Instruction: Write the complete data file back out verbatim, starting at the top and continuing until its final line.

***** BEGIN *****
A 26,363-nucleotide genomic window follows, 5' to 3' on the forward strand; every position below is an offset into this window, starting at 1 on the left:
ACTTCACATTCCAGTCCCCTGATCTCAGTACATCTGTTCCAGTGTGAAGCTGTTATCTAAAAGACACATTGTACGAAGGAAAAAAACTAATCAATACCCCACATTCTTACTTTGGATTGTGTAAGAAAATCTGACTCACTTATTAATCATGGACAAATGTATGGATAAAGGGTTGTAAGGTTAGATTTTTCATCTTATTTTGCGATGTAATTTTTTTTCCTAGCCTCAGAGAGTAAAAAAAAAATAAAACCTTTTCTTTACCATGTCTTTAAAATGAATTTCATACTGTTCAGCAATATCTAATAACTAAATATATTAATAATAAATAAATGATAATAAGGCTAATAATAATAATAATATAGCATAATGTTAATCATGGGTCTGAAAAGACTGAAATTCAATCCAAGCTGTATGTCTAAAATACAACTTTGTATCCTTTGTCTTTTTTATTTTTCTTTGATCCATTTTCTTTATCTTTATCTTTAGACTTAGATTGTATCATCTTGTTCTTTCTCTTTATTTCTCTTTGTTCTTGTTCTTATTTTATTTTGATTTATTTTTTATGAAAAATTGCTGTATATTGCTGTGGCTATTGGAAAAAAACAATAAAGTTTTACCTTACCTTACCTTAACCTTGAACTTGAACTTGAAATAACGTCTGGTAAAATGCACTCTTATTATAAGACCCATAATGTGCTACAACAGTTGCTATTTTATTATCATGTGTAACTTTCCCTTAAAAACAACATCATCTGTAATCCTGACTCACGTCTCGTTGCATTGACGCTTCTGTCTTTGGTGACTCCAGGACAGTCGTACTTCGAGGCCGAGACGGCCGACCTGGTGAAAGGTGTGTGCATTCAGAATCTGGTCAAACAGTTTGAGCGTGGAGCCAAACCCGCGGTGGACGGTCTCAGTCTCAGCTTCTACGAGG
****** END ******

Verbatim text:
A 26,363-nucleotide genomic window follows, 5' to 3' on the forward strand; every position below is an offset into this window, starting at 1 on the left:
ACTTCACATTCCAGTCCCCTGATCTCAGTACATCTGTTCCAGTGTGAAGCTGTTATCTAAAAGACACATTGTACGAAGGAAAAAAACTAATCAATACCCCACATTCTTACTTTGGATTGTGTAAGAAAATCTGACTCACTTATTAATCATGGACAAATGTATGGATAAAGGGTTGTAAGGTTAGATTTTTCATCTTATTTTGCGATGTAATTTTTTTTCCTAGCCTCAGAGAGTAAAAAAAAAATAAAACCTTTTCTTTACCATGTCTTTAAAATGAATTTCATACTGTTCAGCAATATCTAATAACTAAATATATTAATAATAAATAAATGATAATAAGGCTAATAATAATAATAATATAGCATAATGTTAATCATGGGTCTGAAAAGACTGAAATTCAATCCAAGCTGTATGTCTAAAATACAACTTTGTATCCTTTGTCTTTTTTATTTTTCTTTGATCCATTTTCTTTATCTTTATCTTTAGACTTAGATTGTATCATCTTGTTCTTTCTCTTTATTTCTCTTTGTTCTTGTTCTTATTTTATTTTGATTTATTTTTTATGAAAAATTGCTGTATATTGCTGTGGCTATTGGAAAAAAACAATAAAGTTTTACCTTACCTTACCTTAACCTTGAACTTGAACTTGAAATAACGTCTGGTAAAATGCACTCTTATTATAAGACCCATAATGTGCTACAACAGTTGCTATTTTATTATCATGTGTAACTTTCCCTTAAAAACAACATCATCTGTAATCCTGACTCACGTCTCGTTGCATTGACGCTTCTGTCTTTGGTGACTCCAGGACAGTCGTACTTCGAGGCCGAGACGGCCGACCTGGTGAAAGGTGTGTGCATTCAGAATCTGGTCAAACAGTTTGAGCGTGGAGCCAAACCCGCGGTGGACGGTCTCAGTCTCAGCTTCTACGAGG